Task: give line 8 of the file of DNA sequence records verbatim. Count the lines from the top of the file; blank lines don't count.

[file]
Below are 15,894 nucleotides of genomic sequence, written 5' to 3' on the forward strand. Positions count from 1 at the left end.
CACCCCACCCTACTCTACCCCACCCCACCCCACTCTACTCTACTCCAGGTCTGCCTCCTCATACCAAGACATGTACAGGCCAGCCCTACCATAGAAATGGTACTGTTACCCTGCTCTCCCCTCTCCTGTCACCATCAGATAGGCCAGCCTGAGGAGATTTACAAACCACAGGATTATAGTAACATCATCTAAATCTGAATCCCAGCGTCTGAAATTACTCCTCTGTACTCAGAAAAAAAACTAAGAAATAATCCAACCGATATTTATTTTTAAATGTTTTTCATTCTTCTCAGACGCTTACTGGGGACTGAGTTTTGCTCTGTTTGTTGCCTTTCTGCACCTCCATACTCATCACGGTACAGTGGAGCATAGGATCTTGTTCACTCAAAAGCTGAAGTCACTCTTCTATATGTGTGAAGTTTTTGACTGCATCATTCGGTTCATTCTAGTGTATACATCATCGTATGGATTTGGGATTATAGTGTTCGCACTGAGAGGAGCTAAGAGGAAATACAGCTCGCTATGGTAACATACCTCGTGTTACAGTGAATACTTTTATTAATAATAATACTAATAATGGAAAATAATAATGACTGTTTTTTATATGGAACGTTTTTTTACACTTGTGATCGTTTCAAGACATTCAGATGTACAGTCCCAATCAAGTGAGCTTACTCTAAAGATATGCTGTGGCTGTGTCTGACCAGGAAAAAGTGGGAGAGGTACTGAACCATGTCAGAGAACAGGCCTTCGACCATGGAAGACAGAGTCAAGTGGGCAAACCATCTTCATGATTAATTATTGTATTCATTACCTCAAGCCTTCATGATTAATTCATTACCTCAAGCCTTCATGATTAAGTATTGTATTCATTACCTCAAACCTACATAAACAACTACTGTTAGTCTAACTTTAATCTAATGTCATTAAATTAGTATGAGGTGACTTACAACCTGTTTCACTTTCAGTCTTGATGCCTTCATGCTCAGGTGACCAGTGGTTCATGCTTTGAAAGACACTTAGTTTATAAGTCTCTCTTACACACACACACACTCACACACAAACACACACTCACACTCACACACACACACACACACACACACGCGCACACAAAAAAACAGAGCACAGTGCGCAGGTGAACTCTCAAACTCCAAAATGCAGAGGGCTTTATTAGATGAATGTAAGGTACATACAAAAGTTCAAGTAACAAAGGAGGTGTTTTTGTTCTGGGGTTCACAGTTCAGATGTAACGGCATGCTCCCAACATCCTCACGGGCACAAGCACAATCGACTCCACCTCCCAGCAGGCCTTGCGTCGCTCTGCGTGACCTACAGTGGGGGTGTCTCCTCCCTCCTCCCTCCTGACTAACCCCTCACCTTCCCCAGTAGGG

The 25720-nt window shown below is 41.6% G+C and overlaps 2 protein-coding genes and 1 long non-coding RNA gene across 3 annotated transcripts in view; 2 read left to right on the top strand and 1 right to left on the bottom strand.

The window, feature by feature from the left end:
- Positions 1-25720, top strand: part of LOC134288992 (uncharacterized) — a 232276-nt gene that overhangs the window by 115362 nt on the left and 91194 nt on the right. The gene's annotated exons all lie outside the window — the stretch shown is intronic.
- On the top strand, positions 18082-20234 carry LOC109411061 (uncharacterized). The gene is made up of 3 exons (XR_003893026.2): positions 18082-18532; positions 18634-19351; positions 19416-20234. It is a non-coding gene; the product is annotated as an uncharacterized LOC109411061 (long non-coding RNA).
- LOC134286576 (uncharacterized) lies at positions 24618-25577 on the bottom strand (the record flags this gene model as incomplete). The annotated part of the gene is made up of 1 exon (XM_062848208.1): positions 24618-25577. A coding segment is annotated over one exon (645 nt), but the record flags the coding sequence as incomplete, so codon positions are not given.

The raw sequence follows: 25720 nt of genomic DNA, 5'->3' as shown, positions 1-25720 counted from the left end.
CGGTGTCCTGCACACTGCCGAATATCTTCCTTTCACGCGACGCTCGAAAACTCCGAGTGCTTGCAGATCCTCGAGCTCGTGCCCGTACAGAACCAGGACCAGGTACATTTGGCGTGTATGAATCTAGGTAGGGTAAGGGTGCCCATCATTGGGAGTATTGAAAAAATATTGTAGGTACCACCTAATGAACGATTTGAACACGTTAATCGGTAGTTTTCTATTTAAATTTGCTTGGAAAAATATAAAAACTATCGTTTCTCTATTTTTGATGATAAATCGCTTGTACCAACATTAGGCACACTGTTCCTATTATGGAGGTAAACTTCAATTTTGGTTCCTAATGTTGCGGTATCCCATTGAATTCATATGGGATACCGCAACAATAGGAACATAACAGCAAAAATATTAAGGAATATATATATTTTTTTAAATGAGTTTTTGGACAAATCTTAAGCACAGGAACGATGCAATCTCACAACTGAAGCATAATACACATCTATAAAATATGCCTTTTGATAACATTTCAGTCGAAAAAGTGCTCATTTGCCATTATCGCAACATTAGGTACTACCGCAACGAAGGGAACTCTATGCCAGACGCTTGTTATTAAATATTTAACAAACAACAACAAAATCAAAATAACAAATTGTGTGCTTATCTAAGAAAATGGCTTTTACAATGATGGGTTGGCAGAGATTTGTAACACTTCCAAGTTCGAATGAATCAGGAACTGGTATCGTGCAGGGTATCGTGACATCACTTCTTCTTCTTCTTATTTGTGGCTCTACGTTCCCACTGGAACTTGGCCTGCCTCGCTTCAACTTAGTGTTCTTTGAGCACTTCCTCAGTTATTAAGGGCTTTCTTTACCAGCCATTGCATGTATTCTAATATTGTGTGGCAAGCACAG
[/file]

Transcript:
The raw sequence follows: 25720 nt of genomic DNA, 5'->3' as shown, positions 1-25720 counted from the left end.